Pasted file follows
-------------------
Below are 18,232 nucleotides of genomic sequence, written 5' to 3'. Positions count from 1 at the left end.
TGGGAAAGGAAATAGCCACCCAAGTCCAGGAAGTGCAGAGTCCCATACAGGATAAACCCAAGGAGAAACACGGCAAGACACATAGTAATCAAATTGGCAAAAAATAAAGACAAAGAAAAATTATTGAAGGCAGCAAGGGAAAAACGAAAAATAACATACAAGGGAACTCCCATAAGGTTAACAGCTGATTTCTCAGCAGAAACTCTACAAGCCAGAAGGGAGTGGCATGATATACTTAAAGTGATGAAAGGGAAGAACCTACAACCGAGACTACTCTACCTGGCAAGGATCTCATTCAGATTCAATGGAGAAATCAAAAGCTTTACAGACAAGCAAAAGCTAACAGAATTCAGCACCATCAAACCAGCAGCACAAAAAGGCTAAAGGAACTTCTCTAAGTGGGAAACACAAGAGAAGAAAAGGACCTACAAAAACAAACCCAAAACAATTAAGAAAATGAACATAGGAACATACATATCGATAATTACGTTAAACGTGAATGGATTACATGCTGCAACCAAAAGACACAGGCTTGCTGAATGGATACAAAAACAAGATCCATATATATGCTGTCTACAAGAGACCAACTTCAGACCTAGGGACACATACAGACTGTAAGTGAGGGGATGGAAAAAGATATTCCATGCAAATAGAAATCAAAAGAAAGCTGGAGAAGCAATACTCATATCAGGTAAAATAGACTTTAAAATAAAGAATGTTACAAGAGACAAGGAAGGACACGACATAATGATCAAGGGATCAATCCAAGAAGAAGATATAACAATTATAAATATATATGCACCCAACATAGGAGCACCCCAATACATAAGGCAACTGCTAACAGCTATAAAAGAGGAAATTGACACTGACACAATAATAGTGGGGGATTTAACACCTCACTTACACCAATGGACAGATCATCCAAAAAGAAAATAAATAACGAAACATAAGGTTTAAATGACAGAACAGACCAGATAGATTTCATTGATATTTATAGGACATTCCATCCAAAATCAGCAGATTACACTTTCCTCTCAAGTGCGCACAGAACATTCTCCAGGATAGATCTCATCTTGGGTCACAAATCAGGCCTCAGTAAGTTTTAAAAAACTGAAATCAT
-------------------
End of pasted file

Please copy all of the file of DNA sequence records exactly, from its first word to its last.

Below are 18,232 nucleotides of genomic sequence, written 5' to 3'. Positions count from 1 at the left end.
TGGGAAAGGAAATAGCCACCCAAGTCCAGGAAGTGCAGAGTCCCATACAGGATAAACCCAAGGAGAAACACGGCAAGACACATAGTAATCAAATTGGCAAAAAATAAAGACAAAGAAAAATTATTGAAGGCAGCAAGGGAAAAACGAAAAATAACATACAAGGGAACTCCCATAAGGTTAACAGCTGATTTCTCAGCAGAAACTCTACAAGCCAGAAGGGAGTGGCATGATATACTTAAAGTGATGAAAGGGAAGAACCTACAACCGAGACTACTCTACCTGGCAAGGATCTCATTCAGATTCAATGGAGAAATCAAAAGCTTTACAGACAAGCAAAAGCTAACAGAATTCAGCACCATCAAACCAGCAGCACAAAAAGGCTAAAGGAACTTCTCTAAGTGGGAAACACAAGAGAAGAAAAGGACCTACAAAAACAAACCCAAAACAATTAAGAAAATGAACATAGGAACATACATATCGATAATTACGTTAAACGTGAATGGATTACATGCTGCAACCAAAAGACACAGGCTTGCTGAATGGATACAAAAACAAGATCCATATATATGCTGTCTACAAGAGACCAACTTCAGACCTAGGGACACATACAGACTGTAAGTGAGGGGATGGAAAAAGATATTCCATGCAAATAGAAATCAAAAGAAAGCTGGAGAAGCAATACTCATATCAGGTAAAATAGACTTTAAAATAAAGAATGTTACAAGAGACAAGGAAGGACACGACATAATGATCAAGGGATCAATCCAAGAAGAAGATATAACAATTATAAATATATATGCACCCAACATAGGAGCACCCCAATACATAAGGCAACTGCTAACAGCTATAAAAGAGGAAATTGACACTGACACAATAATAGTGGGGGATTTAACACCTCACTTACACCAATGGACAGATCATCCAAAAAGAAAATAAATAACGAAACATAAGGTTTAAATGACAGAACAGACCAGATAGATTTCATTGATATTTATAGGACATTCCATCCAAAATCAGCAGATTACACTTTCCTCTCAAGTGCGCACAGAACATTCTCCAGGATAGATCTCATCTTGGGTCACAAATCAGGCCTCAGTAAGTTTTAAAAAACTGAAATCAT